Tuesday, March 12, 2013

Returning to Journey

Journey was released approximately one year ago and, to celebrate the occasion, I joined some folks in replaying the game last weekend.

I've already written and spoken more thousands of words about this game, but I always manage to come away with fresh perspectives after every playthrough. Even after a year, Journey remains one of the most impressive games I've ever played. Here are some of the thoughts that came to mind as I watched the credits once again:

Seeing people min/maxing Journey weird.

Even a year after its release, I managed to come across numerous companions on my adventure. A few of these people had clearly played the game before, as they quickly found the hidden runes and obscure murals in each level. One person in particular would dash through the levels as fast as possible, collecting the runes and opening the gates to the next area as if she/he were being chased.

It strikes me that I didn't see such behavior when I played Journey for the first few times last year, as people were still strangers to the desert. It actually made for a somewhat stressful dynamic, as I was much more apt to wander around the levels while my partner was all business.

The drop-in, drop-out multiplayer is extremely elegant.

Without any obvious loading, server messages, or invites, meeting and subsequently parting with people feels organic. It also rewards you for paying attention to your companion, since you can only tell the difference between partners via visual and behavioral cues. I hope future, passively-online games like Bungie's upcoming Destiny are taking note.

The music is (still) amazing.

The various recurring motifs and themes are almost like another character. I made a point to pay close attention to the way the music cues and loops, as it always seems to reach a crescendo right when something dramatic is happening. The more I listen, the more I start to view it the music as akin to level design, it has a huge impact on framing the in-game world and the overall experience.

Journey is a triumph of restraint.

It's hard to find any extraneous material in the game. Besides the initial onscreen prompts that teach you movement basics, all communication with the player happens without menus, voice overs, or tutorials. There aren't any wacky side quests or score chases. Every moment of the game feels meticulously refined.

I dilly-dallied and still completed my journey in under two hours. Even so, the narrative ride offers a better sense of discovery, hardship, and eventual triumph than most 50-hour open world games I've played. You can tell a story about a difficult quest without any grinding.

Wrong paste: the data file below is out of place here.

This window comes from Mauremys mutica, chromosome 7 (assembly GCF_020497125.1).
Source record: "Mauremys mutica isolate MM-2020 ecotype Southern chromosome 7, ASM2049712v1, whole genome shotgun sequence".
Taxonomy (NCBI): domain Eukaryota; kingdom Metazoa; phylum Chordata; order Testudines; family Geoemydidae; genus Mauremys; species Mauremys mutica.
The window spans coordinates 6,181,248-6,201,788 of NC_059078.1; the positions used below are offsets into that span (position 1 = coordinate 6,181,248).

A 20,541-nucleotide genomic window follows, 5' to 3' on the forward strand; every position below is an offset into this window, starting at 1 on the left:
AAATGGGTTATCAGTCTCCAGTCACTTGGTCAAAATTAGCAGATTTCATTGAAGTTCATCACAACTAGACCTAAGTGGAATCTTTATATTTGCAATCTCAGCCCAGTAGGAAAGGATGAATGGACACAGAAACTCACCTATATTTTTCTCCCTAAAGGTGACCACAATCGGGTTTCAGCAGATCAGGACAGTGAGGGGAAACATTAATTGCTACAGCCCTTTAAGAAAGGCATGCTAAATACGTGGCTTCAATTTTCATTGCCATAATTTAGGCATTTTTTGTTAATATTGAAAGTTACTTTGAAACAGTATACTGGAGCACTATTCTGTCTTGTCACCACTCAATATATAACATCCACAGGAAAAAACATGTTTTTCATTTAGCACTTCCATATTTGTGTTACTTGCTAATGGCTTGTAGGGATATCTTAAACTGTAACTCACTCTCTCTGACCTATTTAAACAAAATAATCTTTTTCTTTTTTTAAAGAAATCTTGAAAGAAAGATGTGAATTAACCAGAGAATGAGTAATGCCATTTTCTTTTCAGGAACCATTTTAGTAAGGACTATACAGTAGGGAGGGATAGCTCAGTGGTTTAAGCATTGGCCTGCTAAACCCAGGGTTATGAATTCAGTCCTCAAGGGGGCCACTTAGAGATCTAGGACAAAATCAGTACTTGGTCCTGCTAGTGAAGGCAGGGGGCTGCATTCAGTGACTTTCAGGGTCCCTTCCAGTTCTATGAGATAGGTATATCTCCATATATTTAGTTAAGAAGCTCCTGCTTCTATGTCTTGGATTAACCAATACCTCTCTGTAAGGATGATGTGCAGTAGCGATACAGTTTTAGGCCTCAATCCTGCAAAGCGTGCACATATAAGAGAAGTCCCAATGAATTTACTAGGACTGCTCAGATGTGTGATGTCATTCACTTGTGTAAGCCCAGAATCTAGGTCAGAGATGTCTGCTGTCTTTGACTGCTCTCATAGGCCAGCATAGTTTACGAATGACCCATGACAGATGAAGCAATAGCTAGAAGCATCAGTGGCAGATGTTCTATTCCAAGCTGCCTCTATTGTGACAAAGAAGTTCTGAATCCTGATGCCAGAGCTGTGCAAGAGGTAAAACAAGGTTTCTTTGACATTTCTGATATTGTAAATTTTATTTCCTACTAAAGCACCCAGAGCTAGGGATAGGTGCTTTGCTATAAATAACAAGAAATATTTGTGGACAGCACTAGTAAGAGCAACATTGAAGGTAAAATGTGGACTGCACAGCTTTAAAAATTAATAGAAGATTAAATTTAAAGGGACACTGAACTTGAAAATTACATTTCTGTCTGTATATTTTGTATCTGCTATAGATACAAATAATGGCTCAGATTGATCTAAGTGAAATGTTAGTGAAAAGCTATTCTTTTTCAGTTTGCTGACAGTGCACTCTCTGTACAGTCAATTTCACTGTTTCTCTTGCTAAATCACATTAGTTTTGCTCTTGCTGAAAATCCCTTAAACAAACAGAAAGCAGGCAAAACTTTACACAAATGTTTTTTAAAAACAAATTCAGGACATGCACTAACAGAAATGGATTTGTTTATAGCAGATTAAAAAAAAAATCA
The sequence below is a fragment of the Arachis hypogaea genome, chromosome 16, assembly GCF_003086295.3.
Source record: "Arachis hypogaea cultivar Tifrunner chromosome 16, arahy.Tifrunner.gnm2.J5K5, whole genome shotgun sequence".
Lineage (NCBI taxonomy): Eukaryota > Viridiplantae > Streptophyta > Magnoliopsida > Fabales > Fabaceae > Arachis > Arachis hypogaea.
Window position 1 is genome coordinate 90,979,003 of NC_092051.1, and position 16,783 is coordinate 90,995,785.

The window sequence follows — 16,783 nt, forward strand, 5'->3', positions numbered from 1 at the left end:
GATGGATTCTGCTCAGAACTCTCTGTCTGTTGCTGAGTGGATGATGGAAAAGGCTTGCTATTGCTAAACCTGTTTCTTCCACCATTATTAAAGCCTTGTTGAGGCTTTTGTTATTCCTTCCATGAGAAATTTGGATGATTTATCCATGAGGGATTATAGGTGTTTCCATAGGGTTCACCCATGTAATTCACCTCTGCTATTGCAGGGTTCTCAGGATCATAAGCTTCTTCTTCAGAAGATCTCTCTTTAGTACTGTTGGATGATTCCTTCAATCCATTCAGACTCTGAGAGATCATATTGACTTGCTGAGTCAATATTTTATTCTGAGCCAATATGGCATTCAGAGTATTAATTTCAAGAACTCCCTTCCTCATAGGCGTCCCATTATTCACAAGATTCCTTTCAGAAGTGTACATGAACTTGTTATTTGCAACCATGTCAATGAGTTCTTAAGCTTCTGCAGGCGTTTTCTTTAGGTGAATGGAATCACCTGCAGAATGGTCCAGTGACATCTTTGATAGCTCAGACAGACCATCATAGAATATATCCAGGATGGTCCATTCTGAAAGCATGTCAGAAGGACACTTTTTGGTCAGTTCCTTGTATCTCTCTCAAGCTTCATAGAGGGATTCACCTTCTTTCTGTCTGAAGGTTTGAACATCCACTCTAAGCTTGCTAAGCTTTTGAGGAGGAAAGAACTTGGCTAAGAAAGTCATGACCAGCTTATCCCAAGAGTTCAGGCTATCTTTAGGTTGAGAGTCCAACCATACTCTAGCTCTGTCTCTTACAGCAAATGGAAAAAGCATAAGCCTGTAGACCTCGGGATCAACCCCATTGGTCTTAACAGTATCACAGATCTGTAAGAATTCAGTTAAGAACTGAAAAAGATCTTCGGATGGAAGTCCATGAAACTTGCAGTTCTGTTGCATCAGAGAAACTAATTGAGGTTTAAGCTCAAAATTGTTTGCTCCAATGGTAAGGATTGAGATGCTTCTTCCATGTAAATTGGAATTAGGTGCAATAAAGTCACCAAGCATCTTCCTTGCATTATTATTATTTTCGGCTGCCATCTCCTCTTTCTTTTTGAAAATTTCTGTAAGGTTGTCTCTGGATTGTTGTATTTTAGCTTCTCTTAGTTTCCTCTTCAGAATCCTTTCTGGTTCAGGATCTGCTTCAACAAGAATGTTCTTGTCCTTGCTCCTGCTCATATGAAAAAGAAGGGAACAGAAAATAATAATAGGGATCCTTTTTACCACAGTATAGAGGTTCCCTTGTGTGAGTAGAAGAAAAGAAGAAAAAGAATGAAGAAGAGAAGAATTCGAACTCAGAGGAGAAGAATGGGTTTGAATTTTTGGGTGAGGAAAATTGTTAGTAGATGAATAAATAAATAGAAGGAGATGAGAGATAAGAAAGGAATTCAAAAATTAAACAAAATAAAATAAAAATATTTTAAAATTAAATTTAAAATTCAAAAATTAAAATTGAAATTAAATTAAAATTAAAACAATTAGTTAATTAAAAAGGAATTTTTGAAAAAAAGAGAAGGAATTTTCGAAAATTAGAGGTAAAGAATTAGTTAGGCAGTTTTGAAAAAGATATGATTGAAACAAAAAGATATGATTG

The sand surfing through the ruined city and the final ascent to the mountain are some of the best moments in video games.

Not much else to say here except that I imagine they will continue to be stand out moments far many years to come.

If anyone else revisited Journey last week, I'd be interested to hear your impressions. And if you missed it, don't worry: I'm planning on making one more run this weekend. If come across a traveller in a white robe, it just might be me!


  1. Thanks for this suggestion; I replayed it, in fact I ended up going through the game twice, and I'm glad I did. So much to see in it... (And listen to, as you say!) (My notes: http://malvasiabianca.org/archives/2013/03/returning-to-journey/ )

  2. Copying and pasting this after commenting on your piece too, but I found the whole experience entirely unique from my first encounters with the game as well. Every person I met along the way was white-robed. Each person went about their business for the most part, except for the last person I joined, who stuck by me the entire time.

    I think I would describe this playthrough as a ceremony. The person I was with at the end, presumably, loved this game as much as I did. It was like we were both revisiting the game and honoring it, and having a partner for that experience felt amazing. Almost like a pilgrimage. I'll certainly keep playing yearly until the servers are turned off. Then I'll at least play one more time, to make that pilgrimage alone.

  3. That's wild; I didn't see any white-robed players during my playthough

  4. Wow. So Journey just provided Katie and me the most heart-warming video game moment I have maybe ever had. We just jumped on the Journey train this past weekend and have played through about 3 times now, and this final time has been spectacular.

    We got about halfway through the game and met up with a white-robed person who was clearly expert at the game and, like two lovers meeting eyes across a crowded room, we had some chemistry. We quickly jumped into sync flying, hardly touching the ground through much of the rest of the game until the snow levels. This player really showed us the ropes. Secret rooms, hidden glyphs we hadn't found yet. It was magical.

    But the real triumph came at the end of the game. When you finally reawaken and fly through the final happy zone and reach the mountain top there is a small area with a patch of snow you can walk around right before you finish the game. Our white-robed companion took it upon themselves to draw a heart in the snow and chirp their love many many times before we walked into the light together. That unprompted expression of joy in the only way the game could was spectacular.

    I really liked Journey when we played it our first go through. I really love this game now. When we are so used to being shot in the face by nameless dudes and wracking up kill counts with AK47s, it was an absolute pleasure to just have someone be kind in the online sphere and show genuine appreciation for just having a good time.

    Best video game experience ever! <3

  5. When I went back, I had someone make a heart too! I had never seen that before and, even after playing the game many times, it was still absolutely stunning. So glad you still enjoyed it!